Even as a child I remember being uncomfortable at the zoo. There was something about the foul smell, the stark cement-floor cage, but it was even more about the look of the animals, which I recognized as vacant, sad, and in distress. I couldn’t put it into words at first, but I knew the feelings. Watching the animals chewing on the bars, banging their heads against the wall, pacing back and forth or in circles, I now ask why would anyone want to go to a zoo to see that? I never consciously related to these animals, but their prison-like environment and the whole idea of their incarceration for our entertainment offended me.
I even have a faded memory of a great ape—it was a chimpanzee—masturbating (I didn’t know what that was) and then throwing things out of his cage towards the onlookers. People were laughing, and some mothers were moving their children away—I was confused by that angry and aggressive behavior and again, I experienced an awkward and unclear anxiety from the episode.
In more recent years, in some cases, zoos allow the animals a little more space, along with the ability to be inside or out, and give them plastic toys and props. Sometimes walls are painted or papered with murals of mountains and forests or deserts, and the rocks and trees in their cages are made of cement and plastic. Calling these animal collections a “Wild Animal Park” or “Safari Habitat” may seem like progress, but is it? This notion never ceases to confound me. My husband, Donald Lokuta—the perceptive artist, and I, long ago branded the free spirit, were compelled to act.
We began our curious journey several years ago by visiting zoos on three continents. You may ask why we do this. As photographers, we’re expressing our personal thoughts and feelings; helping others to see more clearly, and hoping to affect social change. We believe that more people might begin to see what we see, and maybe with a little introspection and reflection of our society’s treatment of those we share the planet with, we will move to healthier attitudes and actions.
Although I am still in awe of their beauty and exoticism, and it’s still interesting and thrilling to be able to stand that close to animals I would probably never see “in real life,” there’s still that same gnawing and prickly feeling of guilt, shame, and embarrassment when I witness imprisoned wildlife. The assault of negative feelings hasn’t weakened; it has begun to make me restless and impatient: is the attraction worth the injustice and indignity?
I’ve never been to a marine amusement park. Like land mammals in captivity, sea mammals suffer in captivity, and it disturbs me to think about watching them perform meaningless acrobatic and circus tricks for treats. We understand that they are trainable and can offer this type of entertainment, but is it really enjoyable? If it is, why do we gain pleasure from watching other beings forced to do these meaningless tricks?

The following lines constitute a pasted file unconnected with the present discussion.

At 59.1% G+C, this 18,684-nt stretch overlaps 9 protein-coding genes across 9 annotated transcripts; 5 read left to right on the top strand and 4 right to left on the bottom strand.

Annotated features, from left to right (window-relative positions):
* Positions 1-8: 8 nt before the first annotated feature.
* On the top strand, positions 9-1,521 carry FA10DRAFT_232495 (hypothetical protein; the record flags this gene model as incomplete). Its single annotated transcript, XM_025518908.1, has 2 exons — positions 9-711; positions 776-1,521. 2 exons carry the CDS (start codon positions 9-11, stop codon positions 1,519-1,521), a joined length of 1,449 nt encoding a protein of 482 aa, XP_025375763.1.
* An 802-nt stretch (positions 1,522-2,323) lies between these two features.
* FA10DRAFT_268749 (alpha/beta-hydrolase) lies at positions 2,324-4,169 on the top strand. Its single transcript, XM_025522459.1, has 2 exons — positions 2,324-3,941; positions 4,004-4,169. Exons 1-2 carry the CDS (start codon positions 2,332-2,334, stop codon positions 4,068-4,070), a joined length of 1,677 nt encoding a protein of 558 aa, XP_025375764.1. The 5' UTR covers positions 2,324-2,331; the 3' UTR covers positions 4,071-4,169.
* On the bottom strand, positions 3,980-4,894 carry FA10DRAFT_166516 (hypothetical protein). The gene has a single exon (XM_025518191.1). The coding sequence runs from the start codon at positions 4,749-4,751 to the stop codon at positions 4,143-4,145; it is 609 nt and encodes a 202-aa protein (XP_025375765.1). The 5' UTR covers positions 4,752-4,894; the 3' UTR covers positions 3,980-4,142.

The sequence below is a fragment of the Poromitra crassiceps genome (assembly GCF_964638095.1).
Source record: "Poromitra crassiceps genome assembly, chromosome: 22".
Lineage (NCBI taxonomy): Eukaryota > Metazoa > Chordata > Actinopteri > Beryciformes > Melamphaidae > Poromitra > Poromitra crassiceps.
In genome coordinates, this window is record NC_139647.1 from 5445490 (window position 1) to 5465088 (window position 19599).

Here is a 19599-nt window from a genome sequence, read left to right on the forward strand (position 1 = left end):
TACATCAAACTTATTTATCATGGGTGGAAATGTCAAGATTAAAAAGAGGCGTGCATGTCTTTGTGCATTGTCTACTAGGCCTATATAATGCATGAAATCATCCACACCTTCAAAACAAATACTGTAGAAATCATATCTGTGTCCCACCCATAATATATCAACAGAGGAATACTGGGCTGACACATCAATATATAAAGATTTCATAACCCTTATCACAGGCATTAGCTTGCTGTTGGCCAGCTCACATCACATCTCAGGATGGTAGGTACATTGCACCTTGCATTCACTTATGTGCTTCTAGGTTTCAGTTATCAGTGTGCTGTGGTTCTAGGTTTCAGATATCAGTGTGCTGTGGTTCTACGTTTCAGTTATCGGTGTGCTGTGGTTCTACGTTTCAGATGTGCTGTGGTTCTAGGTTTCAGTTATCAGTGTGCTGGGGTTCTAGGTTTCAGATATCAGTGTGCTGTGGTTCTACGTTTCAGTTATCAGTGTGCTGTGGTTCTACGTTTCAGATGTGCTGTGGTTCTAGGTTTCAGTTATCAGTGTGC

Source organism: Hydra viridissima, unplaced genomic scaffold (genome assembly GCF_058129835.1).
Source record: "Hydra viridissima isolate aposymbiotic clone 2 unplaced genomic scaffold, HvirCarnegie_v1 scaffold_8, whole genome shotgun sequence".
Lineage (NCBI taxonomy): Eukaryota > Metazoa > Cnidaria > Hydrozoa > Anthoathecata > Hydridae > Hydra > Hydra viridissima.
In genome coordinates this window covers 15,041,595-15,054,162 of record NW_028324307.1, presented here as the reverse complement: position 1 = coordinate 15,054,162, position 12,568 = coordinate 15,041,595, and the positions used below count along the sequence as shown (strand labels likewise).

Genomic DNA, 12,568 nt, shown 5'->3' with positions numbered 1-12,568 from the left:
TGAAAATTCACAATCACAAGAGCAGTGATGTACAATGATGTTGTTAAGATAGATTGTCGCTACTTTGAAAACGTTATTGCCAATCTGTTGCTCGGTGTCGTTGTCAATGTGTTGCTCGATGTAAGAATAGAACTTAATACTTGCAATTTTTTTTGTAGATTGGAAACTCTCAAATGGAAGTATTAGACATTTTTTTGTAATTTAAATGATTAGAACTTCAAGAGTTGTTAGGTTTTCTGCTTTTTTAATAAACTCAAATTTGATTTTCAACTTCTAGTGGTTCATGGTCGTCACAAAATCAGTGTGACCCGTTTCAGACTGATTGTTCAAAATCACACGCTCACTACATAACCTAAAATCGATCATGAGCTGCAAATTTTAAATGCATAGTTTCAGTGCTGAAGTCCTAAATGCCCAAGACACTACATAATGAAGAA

“Can’t we, as a society, embrace the idea that wild and exotic animals weren’t put on this planet to live in cages and concrete pens?”
Many years ago, I was in a small Boston Whaler somewhere in the Florida Keys. No other boats or swimmers in sight—just enjoying the warm breeze and drifting along, when out of the blue, my friend and I saw some action in that calm water heading our way. The next thing we knew, we realized that it was a pod of dolphins “standing up” and surrounding us in a full circle. They were clicking and bowing all around us. I felt as if they were curious, greeting us, and asking us to play with them, all at the same time. We weren’t frightened, and it didn’t occur to us that they might have just been looking for food. I think many people have had similar experiences and consequently felt a similar delightful and thrilling sensation…and it stays with you.
Another time, while driving on the Pacific Coast Highway I noticed several cars pulled over and people looking out at the
ocean. When I pulled over to look, I could see a chain of whales moving along—there was no end to this chain; everyone watched in amazement.
Seeing these wild animals in their natural environment was in direct contrast to the feelings I experience while visiting a zoo. Can’t we, as a society, embrace the idea that wild and exotic animals weren’t put on this planet to live in cages and concrete pens? Wouldn’t our children and the rest of society benefit so much more from knowing other living, sentient beings were freed to sanctuaries, rehabilitating from their various injustices? Imagine correcting this grievous mistake and the liberation we’ll all experience from doing the right thing.
About Melissa Tomich